24. 24. IN PYTHON WE CAN USE ABSTRACT BASE CLASSES TO DEFINE HOW CLASSES NEED TO BEHAVE (ENFORCED AT INSTANTIATION TIME) 24
  25. 25. from abc import ABCMeta, abstractmethod class Singer(metaclass=ABCMeta): @abstractmethod def sing(self, tune): pass class GuitarPlayer(metaclass=ABCMeta): @abstractmethod def rock(self, tune): pass class Rocker(Singer, GuitarPlayer): def sing(self, tune): return f"YEAH {tune}" def rock(self, tune): return f"! {tune} !" class BadRocker(Singer): pass 25
  26. 26. >>> from abstract_example import Rocker >>> gene_simmons = Rocker() >>> gene_simmons.sing("Psycho Circus") YEAH Psycho Circus >>> gene_simmons.rock("Strutter") ! Strutter ! 26
  27. 27. >>> from abstract import BadRocker >>> foo = BadRocker() Traceback (most recent call last): File "<stdin>", line 1, in <module> TypeError: Can't instantiate abstract class BadRocker with abstract methods sing 27
  28. 28. WITH ABCS & MYPY WE CAN ENSURE TYPE SAFETY 28
  29. 29. def max_rock(rocker: Rocker, tune: str) -> str: return f"{rocker.rock(rocker.sing(tune))}" gene_simmons = Rocker() max_rock(gene_simmons, "I was made for loving you") This is all cool for mypy 29
  30. 30. justin_bieber = Singer() max_rock(justin_bieber, "Some crap") Mypy says: abstract_example.py:34: error: Argument 1 to "max_rock" has incompatible type "Singer"; expected "Rocker"` 30
  31. 31. ALTHOUGH SCALA HAS abstract (LIKE JAVA), THE PREFERRED WAY IS USING TRAITS SCALA, ABSTRACT -> STAIRCASE, DUCHAMP 31
  32. 32. trait CanSing { def sing(tune: String): String = { tune } } case class Singer(name: String, band: String) extends CanSing trait PlaysGuitar { def rock(tune: String): String } case class Rocker(name: String, band: String) extends CanSing with PlaysGuitar { override def sing(tune: String): String = { s"YEAH ${tune}" } def rock(tune: String): String = { s"! ${tune} !" } } 32
  33. 33. object TraitsExamples { def maxRock(rocker: Rocker, tune: String): String = s"${rocker.rock(rocker.sing(tune))}" def guitarIt(player: PlaysGuitar, tune: String): String = s"${player.rock(tune)}" def main(args: Array[String]): Unit = { val geneSimmons = Rocker("Gene Simmons", "KISS") println(maxRock(geneSimmons, "I was made for loving you")) println(guitarIt(geneSimmons, "Strutter")) // val justinBieber = Singer("Justin Bieber", "himself") // maxRock(justinBieber, "some crap") // traits.scala:24: error: type mismatch; // found : Singer // required: Rocker } } 33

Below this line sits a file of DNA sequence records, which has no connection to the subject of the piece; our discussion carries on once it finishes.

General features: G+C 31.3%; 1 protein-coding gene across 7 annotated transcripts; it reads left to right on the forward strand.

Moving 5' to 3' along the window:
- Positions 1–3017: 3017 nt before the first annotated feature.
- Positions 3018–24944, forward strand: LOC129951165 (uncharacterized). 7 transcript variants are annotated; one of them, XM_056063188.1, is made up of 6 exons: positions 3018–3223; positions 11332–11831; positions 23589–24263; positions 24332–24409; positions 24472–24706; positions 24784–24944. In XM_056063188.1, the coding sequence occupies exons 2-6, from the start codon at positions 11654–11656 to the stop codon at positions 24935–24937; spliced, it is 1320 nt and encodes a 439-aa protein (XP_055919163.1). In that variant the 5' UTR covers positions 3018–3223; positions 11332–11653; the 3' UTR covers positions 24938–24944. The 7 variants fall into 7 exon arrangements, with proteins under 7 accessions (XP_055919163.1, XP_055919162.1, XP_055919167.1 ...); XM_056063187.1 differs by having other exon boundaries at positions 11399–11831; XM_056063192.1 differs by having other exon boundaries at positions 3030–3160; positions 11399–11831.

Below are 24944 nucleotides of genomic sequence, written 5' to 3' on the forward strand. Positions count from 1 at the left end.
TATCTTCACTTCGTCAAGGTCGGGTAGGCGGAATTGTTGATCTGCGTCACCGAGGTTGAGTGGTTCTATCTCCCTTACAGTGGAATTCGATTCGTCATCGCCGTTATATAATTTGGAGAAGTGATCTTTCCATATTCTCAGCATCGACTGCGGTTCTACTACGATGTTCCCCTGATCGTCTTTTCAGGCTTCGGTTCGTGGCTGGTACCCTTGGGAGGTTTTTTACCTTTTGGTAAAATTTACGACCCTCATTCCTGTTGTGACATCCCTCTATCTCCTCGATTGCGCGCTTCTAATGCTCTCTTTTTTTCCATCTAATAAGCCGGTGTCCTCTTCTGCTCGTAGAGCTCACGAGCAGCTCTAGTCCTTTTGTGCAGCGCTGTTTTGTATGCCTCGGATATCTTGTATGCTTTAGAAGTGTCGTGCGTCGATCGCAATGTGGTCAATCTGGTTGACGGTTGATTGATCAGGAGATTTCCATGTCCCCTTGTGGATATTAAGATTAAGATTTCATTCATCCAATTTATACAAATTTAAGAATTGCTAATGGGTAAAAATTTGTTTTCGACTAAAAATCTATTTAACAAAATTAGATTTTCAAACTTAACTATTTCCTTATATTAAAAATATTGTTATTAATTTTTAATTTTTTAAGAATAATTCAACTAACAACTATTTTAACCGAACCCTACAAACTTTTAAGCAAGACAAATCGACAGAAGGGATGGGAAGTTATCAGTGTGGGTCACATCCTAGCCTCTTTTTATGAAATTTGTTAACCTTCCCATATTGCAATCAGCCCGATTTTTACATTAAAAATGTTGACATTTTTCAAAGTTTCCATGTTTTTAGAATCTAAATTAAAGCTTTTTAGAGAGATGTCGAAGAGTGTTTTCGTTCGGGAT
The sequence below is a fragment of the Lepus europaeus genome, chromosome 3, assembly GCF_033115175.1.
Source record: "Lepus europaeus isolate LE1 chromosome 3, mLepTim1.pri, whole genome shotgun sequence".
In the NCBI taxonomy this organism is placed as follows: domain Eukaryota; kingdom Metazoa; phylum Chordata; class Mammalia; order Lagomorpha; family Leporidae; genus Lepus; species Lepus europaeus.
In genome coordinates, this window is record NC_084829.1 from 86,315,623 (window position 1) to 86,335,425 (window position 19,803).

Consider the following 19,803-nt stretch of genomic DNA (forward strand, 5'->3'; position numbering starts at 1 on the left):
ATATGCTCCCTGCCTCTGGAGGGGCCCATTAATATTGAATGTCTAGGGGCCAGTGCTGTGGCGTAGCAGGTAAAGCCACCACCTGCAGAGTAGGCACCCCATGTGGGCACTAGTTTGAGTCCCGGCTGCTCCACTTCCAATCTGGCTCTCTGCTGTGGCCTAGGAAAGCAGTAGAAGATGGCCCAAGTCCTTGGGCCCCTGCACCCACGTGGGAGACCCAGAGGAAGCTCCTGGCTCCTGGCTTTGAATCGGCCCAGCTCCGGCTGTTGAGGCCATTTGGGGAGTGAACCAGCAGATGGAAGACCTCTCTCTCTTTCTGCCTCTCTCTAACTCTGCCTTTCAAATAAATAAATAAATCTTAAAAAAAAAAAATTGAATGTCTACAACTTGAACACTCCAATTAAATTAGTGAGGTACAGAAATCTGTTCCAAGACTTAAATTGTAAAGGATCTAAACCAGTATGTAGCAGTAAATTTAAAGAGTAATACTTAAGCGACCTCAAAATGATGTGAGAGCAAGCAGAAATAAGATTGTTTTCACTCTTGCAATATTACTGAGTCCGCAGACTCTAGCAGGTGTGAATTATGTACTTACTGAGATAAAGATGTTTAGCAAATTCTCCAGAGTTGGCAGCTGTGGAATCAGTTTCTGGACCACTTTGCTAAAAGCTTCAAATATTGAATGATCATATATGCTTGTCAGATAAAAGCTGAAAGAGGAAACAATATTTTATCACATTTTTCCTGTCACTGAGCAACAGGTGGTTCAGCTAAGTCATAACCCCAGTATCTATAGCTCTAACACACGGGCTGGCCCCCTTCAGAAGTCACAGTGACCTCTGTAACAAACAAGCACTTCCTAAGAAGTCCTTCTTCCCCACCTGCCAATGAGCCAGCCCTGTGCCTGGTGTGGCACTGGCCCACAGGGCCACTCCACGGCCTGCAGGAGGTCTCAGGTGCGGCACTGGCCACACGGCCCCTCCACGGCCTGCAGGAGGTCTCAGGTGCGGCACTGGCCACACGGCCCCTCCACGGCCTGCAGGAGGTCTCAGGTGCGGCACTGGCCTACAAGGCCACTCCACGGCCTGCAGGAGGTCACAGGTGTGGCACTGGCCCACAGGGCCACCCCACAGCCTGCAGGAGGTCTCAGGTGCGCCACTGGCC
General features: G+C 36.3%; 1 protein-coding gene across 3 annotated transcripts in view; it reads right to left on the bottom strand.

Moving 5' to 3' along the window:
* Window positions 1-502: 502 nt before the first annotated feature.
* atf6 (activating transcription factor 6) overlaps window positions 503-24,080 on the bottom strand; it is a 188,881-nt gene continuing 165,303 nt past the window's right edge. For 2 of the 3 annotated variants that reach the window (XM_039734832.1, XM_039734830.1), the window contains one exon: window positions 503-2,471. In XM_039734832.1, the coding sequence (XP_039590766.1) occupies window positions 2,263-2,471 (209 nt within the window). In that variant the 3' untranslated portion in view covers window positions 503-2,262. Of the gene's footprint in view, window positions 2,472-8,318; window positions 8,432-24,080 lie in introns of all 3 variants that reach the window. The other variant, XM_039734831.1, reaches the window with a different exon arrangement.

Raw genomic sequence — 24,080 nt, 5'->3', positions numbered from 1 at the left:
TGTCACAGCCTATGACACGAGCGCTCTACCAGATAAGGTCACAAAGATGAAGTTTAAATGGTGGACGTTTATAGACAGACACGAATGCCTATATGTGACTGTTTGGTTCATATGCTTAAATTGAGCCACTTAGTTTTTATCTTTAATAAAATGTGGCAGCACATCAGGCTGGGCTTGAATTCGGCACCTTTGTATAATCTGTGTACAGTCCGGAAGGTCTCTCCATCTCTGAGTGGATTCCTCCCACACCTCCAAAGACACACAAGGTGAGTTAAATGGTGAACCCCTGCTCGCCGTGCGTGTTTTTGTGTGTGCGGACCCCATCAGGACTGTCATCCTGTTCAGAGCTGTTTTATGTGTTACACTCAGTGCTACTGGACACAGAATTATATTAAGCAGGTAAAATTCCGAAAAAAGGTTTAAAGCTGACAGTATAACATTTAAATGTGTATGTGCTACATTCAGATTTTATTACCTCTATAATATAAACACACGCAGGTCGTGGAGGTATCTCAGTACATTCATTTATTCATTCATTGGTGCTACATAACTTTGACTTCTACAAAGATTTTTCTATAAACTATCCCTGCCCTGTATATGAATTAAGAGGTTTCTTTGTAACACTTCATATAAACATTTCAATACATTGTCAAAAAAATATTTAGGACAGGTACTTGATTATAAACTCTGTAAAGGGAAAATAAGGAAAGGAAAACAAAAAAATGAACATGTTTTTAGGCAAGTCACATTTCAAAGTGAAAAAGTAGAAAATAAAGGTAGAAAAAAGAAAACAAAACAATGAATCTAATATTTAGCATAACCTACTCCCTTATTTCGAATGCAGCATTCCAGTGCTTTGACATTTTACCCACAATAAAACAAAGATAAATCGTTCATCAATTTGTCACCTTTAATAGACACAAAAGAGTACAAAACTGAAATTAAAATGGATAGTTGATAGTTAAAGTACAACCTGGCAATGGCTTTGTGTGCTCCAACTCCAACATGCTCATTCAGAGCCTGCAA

34. 34. ! IMPLICITS IN SCALA !34
  35. 35. THEY DON'T MAKE MUCH SENSE IN PYTHON3 BUT IN SCALA THEY LET YOU DO A BIT OF MAGIC 3 We have monkey-patching, but it breaks mypy type checking though 35
  36. 36. object Something { private def doWhatever(config: Config) = { implicit val spark = SparkSession.builder .appName(Config.appName) .getOrCreate() Another().doCoolSparkyStuff(42) } } class Another { def doCoolSparkyStuff(num: Int)(implicit spark: SparkSession): Int = { ... } } 36
  37. 37. AT FIRST LOOK THEY LOOK LIKE GLOBAL VARIABLES, BUT STRICT TYPE CHECKING AND SCOPING MAKE IMPLICITS TERRIBLY USEFUL 37
  38. 38. This slide intentionally left blank because type classes are too weird 38
  39. 39. AFTER WORKING A BIT WITH SCALA I HAVE DISCOVERED MANY, MANY THINGS WE CAN DO IN PYTHON EASIER AND BETTER LEARN SOME SCALA AND COME BACK TO PYTHON! 39
  40. 40. You can find code samples and the presentation source in github.com/rberenguel/snakes_and_ladders You can get the presentation from Slideshare.com/rberenguel/SnakesAndLadders 40
  41. 41. REFERENCES AND SOURCES SCALA GROWTH GRAPH EPFL STAIRCASE BY MILES SABIN SNAKE PICTURE SNAKES AND LADDERS BOARD TWELFTH DOCTOR GIF: FROM DOCTOR WHO PILLARS WITCH NUDE DESCENDING A STAIRCASE, NO. 2 BY MARCEL DUCHAMP, WIKIPEDIA FIXES IN PRODUCTION GIF: FROM BUSTER KEATON'S THE GENERAL 41